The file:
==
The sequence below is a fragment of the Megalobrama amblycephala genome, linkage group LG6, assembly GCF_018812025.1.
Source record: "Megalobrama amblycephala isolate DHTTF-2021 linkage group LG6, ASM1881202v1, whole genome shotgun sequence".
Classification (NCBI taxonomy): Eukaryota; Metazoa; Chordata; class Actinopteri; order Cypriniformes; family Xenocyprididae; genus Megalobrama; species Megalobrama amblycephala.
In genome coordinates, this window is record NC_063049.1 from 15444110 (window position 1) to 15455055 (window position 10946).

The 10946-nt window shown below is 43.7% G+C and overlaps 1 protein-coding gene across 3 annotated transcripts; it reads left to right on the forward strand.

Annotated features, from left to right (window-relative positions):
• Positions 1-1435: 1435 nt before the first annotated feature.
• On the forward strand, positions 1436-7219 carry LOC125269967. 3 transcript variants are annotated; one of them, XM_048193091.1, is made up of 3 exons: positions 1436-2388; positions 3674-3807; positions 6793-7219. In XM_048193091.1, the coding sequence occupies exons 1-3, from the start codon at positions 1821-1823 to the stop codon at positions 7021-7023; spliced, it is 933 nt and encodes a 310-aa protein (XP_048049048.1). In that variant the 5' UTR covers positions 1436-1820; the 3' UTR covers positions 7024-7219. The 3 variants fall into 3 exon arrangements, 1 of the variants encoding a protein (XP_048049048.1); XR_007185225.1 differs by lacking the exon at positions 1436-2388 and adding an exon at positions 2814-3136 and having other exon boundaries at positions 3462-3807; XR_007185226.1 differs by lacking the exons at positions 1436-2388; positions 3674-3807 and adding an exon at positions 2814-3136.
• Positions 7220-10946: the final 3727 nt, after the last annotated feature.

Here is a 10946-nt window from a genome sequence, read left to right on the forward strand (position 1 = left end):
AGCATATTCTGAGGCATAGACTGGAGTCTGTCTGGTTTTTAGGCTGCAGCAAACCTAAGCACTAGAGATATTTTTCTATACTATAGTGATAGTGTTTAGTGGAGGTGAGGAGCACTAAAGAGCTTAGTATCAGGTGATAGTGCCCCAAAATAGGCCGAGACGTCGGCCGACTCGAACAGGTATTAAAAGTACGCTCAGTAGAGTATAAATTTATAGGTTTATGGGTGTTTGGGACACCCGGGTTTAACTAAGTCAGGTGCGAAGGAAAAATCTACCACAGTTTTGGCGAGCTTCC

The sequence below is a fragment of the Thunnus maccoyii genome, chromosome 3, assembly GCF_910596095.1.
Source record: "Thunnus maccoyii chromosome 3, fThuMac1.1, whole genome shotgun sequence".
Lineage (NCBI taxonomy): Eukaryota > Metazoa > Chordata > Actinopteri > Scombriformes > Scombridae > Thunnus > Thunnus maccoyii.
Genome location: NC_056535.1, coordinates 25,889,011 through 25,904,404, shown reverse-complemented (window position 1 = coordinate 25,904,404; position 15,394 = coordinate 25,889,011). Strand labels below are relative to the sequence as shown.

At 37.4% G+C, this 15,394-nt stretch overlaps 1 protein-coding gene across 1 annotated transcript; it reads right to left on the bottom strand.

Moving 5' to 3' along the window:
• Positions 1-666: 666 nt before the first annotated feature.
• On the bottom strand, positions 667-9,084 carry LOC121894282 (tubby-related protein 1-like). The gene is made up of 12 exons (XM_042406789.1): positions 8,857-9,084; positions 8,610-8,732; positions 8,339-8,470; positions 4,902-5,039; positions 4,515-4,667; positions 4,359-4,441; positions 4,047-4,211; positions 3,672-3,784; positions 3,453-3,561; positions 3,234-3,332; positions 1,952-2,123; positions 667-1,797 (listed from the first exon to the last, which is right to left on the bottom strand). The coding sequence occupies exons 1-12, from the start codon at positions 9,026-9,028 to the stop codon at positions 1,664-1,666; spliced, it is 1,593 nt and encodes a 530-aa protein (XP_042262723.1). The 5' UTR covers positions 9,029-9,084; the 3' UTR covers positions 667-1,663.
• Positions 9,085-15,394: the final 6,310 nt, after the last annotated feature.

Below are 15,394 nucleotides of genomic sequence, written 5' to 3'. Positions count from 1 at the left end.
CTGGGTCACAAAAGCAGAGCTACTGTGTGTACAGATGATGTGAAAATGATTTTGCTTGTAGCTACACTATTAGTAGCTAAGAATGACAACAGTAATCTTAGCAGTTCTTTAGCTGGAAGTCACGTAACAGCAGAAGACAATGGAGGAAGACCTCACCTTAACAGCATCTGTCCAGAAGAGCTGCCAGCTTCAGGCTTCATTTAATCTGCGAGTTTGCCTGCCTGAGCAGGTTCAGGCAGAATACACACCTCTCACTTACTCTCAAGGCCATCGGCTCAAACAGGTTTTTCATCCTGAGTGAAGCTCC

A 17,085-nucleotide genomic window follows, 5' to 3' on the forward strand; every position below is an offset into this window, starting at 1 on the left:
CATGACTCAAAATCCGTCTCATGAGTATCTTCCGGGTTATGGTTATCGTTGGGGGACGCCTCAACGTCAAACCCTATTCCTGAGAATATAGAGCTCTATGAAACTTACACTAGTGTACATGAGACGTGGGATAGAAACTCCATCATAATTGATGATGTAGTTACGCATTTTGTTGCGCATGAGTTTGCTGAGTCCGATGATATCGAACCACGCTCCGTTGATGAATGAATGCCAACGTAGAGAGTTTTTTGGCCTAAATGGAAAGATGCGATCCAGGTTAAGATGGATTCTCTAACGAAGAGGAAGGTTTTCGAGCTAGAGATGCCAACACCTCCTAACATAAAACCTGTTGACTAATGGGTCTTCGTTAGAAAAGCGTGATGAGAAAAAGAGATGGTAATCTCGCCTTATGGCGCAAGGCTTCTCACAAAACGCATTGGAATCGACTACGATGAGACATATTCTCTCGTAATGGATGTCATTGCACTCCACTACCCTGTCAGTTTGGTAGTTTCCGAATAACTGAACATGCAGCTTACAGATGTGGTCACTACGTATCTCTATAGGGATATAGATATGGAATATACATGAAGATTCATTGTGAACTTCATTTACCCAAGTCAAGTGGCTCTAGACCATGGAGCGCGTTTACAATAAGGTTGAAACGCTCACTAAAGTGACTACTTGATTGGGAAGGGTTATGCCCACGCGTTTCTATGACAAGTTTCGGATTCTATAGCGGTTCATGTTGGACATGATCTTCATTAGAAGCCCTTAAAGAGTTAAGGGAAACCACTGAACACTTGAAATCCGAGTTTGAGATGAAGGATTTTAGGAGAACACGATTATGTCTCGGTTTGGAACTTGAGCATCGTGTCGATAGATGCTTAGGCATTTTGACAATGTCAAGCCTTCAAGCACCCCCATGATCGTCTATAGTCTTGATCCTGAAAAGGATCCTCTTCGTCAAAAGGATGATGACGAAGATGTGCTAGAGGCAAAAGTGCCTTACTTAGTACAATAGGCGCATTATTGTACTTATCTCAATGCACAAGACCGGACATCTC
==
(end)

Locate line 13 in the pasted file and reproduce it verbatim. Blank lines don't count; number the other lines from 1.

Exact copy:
Source record: "Thunnus maccoyii chromosome 3, fThuMac1.1, whole genome shotgun sequence".